After missing four games, Abby Weir took to the oval for the first time this season after the AFL granted her an exemption to play in mixed-gender competitions.
Previously, an AFL rule that governed female participation meant that Abby was prohibited from playing in her local mixed-gender division because she was female and turning 15 this year.
The rule prevents females from participating in mixed-gender football if they are 14 years old by January 1 in the year of play.
According to an AFL policy, this rule is in line with the Commonwealth Sex Discrimination Act 1984, which allows people aged 12 and above to be excluded from participating in sporting activities where the strength, stamina and physique of players are relevant.
This gender rule is separate from the age rule within the AFL that prevents players from any gender from playing with a team if they are over age. For example, a 13-year-old child on an under-12 team.
Actual rule: "Pursuant to section 42(1) of the Act, people of one gender aged 12 and over can be excluded from participating in competitive sporting activities in which the strength, stamina and physique of competitors is relevant.
AFL members will exclude females who reach 14 years of age as at January 1 in the year of play from playing in any competition that is not a 'female competition'."
Abby's mother Melissa Weir said when Abby found out she got the exemption she said, "It was the happiest day of her life".
Abby has been playing with St Arnaud Football Club since she was six, in line with Weir family tradition.
"The [boys] haven't really singled me out in anything we've done, so it's really just I'm a part of the team," Abby said.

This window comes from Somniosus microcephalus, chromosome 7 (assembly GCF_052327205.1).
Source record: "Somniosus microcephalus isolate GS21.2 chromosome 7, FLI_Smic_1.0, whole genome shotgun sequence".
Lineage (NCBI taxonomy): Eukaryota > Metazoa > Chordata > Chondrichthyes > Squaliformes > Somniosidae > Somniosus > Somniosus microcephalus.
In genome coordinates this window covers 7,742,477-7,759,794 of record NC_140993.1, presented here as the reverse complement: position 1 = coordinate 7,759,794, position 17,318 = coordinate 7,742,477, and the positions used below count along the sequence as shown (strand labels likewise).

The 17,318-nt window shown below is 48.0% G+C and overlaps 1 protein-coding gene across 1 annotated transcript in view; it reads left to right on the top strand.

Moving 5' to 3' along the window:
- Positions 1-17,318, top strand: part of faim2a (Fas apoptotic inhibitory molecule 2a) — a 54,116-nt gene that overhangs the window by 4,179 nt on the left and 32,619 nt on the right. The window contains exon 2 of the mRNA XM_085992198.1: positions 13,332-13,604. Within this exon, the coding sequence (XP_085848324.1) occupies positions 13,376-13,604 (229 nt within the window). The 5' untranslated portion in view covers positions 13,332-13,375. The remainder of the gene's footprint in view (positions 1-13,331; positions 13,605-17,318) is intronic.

She said boys on opposition teams were also used to playing with girls as there were other girls younger than her playing in the under-14 division.
Abby's case could be the first
The AFL's Central Victorian regional manager, Craig Armstead, said after numerous discussions about insurance and governance AFL Victoria gave North Central Football League, in which Abby played, the authority to grant an exemption on a case-by-case basis.
Considering the shortage of players in community sport, the remoteness and travel distance required to play in a female-only competition, the North Central Football League granted Abby the exemption.
"There were cheers from the change rooms when she was called out in the team on the Thursday night at training," Ms Weir said.
Mr Armstead said while exemptions for being over age were quite common he was not aware of any other exemptions granted with respect to gender, and Abby's case could be one of the first.
However, he also said despite Abby's outcome exemptions on a gender basis were not automatic, and players or families still needed to apply.
Abby said she would love to continue playing with St Arnaud and move into the under-17 competition, which was exclusively male, as she got older.
"As the coach says, 'The bigger they are, the harder they fall', which is good."
But Mr Armstead said further discussions were needed to decide whether she could play next year.
Abby's situation not unique
Mr Armstead said there were a few girls in Central Victoria who were in similar situations to Abby because more girls were starting to play footy from a young age and continued to senior levels.
Ms Weir said at least 10 parents of other children in similar situations reached out to her, including the mother of a boy who had to stop playing netball because he reached the age limit.
"Country sport is, unfortunately, something that is declining in numbers and when you've got kids on the sidelines purely because of their gender it just doesn't seem right.
"I've spoken to some really wonderful people at AFL House, AFL Central Victoria, the North Central [Football League] who understand our fight in wanting this for kids, and I just hope we can continue to have those conversations."
Mr Armstead said as much as girls wanted to continue playing in boys' competitions it was important that the decision was made in consultation with the parents.
"The reality is [girls] could be playing against 17-year-old boys and so some parents aren't as comfortable with that," he said.